Prepare yourself. Driving in downtown Spokane next year is going to be hairy.
Blame it on high traffic, blame it on studded snow tires, blame it on what you like: The Interstate 90 viaduct over downtown Spokane is a rutted mess. It will take the Washington State Department of Transportation two years and $15 million to fix the problem.
And it’s going to take the cooperation of local drivers to keep traffic flowing.
Transportation officials are beginning to circulate informational materials about the project and meet with neighboring businesses to explain the details.
Starting in May, one side of I-90 between Division and Maple will be closed for about three months, as crews work 24 hours a day, seven days a week to resurface the roadway. Two-way traffic will be maintained by squishing four lanes of traffic — two in each direction — onto the remaining side.
That’s down from the current three lanes traveling in each direction — lanes that carry a total of 90,000 vehicles a day.
The plan also calls for closing most downtown on- and off-ramps. Ramps will be completely closed at Lincoln and Monroe.
At the Division and Brown ramps, eastbound I-90 traffic will be able to enter the freeway, but not exit. Westbound traffic will be able to exit, but not enter the freeway.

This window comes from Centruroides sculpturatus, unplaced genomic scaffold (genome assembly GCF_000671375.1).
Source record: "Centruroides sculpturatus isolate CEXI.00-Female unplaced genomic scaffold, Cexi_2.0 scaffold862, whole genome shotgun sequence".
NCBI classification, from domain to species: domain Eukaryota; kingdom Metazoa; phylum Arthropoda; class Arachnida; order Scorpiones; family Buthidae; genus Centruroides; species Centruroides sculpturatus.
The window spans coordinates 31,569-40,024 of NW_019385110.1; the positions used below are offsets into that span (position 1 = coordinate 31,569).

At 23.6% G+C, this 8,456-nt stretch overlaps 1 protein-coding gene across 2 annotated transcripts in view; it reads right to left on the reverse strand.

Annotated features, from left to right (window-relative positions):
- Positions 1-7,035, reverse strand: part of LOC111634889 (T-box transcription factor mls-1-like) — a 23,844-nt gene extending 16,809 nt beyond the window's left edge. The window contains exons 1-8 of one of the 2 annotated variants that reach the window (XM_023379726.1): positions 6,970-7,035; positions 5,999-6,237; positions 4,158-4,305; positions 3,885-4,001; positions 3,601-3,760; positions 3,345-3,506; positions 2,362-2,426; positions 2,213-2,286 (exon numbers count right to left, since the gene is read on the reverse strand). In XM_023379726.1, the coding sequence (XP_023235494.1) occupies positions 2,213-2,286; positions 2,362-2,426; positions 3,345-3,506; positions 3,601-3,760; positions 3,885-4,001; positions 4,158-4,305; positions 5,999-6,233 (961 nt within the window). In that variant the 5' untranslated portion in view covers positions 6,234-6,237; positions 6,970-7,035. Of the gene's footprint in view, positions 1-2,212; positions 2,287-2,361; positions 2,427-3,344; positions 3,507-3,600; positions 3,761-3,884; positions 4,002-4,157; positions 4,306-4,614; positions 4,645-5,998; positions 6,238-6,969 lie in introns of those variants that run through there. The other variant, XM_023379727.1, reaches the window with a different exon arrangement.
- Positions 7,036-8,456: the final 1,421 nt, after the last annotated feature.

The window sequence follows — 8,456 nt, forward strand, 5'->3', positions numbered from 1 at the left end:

At the Maple interchange, eastbound vehicles will be able to exit, but not enter the freeway. And westbound traffic will be able to enter but not exit the freeway.
Everything moves over to the other side of the freeway for the process to begin once again in summer 2007.
There will be no under-freeway parking during construction.
The only way gridlock can be prevented during the project is for local traffic to use alternate exits and surface roads, leaving the viaduct to through traffic, said Washington Transportation spokesman Al Gilson.
No short freeway hops downtown, and drivers bound for – or leaving – downtown should consider taking the Hamilton or Second Avenue ramps to avoid the construction area, Gilson explained.
That’s because traffic can’t back up at the exits like it does now at Division during many hours of the day, without clogging up the freeway.
“We need to get those local trips off of there,” Gilson said.
The state has been working with the city of Spokane, local businesses and hospitals near the affected area to come up with solutions for directing traffic.
“They said they would put up new signage for the hospital,” said Maureen Goins, spokeswoman for Sacred Heart Medical Center, located just south of the freeway project.
The department plans to install dozens of signs to direct drivers to and from the freeway and other destinations.
It’ll be up to each driver, though, to find some patience.